Who Do You Want To Be?


This week I’ve been struggling with doubt.   Self-doubt.  I was sitting in a meeting a few days ago and I wondered, “am I really contributing here?”  “Am I the right person with the right skills to help?   There is so much this organization needs and I feel so inadequate to help it move forward.  Am I the right person?   Should I step aside so someone else more qualified can take on this role?”

As I was mulling over these thoughts, I developed an intense case of heart burn.  My solar plexus felt like a giant hand had reached in, gripped my core, and was squeezing with superhuman strength.  I jerked my head up and re-engaged in the external conversation, trying to keep from slipping back down into the morass of doubt.  I suffered with heartburn for the rest of the night as I tried to focus on dinner and the evening activities.

I wrote two different articles for Thriving Thursday and realized one was full of facts with no heart and the other was fluffy and lacking any sort of depth.  Self-doubt crept back into my mind.  It’s fascinating in a rather sad way that the language and feelings of self-doubt are different from the chiding challenges of my Inner Critics.

Self-doubt feels heavy, sluggish, and at times physically painful.  The chatter from my Inner Critics feels like the staccato of a tiny drill in my head.  I have an image of little construction workers in orange vests and yellow helmets operating miniscule drills breaking up my thoughts and shattering my intentions.

How does one confront self-doubt?  It is easy for me to be swept away in the tsunami of emotions of uncertainty, and dangerously close to the cliff of self-loathing.  I manage to claw my way back to a mid-point where I can begin to sort out my thoughts and emotions.  To explore what has triggered the lack of confidence, the insecurity, and the attendant physical manifestations.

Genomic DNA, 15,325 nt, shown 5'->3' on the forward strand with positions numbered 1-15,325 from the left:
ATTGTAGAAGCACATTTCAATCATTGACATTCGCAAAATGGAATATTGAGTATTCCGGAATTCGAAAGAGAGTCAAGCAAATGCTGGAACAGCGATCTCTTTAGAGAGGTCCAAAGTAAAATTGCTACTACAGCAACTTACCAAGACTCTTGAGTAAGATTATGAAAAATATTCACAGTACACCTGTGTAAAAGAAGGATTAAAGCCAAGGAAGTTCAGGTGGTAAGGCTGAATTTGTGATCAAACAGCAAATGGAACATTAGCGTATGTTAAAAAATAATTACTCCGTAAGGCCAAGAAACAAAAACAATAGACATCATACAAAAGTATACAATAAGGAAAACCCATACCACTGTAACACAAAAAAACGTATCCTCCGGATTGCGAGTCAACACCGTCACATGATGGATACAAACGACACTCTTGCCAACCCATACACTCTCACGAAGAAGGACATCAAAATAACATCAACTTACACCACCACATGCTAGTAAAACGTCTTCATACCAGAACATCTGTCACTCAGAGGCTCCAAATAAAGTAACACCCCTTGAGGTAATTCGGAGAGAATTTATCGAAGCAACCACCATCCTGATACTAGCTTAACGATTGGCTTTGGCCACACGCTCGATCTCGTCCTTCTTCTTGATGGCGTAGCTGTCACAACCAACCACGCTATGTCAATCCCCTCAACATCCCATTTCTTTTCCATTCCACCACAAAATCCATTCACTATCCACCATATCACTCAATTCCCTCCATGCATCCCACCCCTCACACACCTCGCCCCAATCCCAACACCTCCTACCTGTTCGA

What do I do?  First, I examine it.  What is happening?  What are my thoughts?  Where am/was I?  What is/was going on?   Then I follow the threads back to the trigger, the event or thought that started the avalanche of insecurity and self-doubt.

Sometimes, it helps just to locate the trigger.  Then I can say with confidence, “oh yes, I recognize this.  This is old stuff, attached to…….”   Most of the time, when I identify the trigger, that is sufficient to shift my emotions, thoughts and thereafter my physicality.

There are other times when I can’t quite place my finger on why my self-doubt is so strong and feels like heavy smoke from a forest fire, sharp, biting, and ultimately smothering.  It is during these episodes that I’ve learned to turn to self-compassion.

My regular practice of mindfulness doesn’t automatically shift heavy doses of self-doubt and insecurity to deliver compassion.  There are times when I am in a deep struggle beneath the façade of a well-composed public face.  Typically, only my husband notices the difference.

During these times, ‘the loving kindness meditation’ is what helps to shift my struggle and deep discomfort.   I focus on my breathing while intoning these words: “May I be healthy.  May I be happy.  May I be loved.  May I live a life of ease.”   It might sound sappy, and a tad selfish to wish a life of ease for oneself.

However, words are how we organize our world and how we communicate our experience to ourselves and others.  Words, combined with conscious breathing and a deep desire to escape the morass of self-doubt and shame, help me to create the shift to peace.

May you be healthy.  May you be happy.  May you be loved.  May you live a life of ease.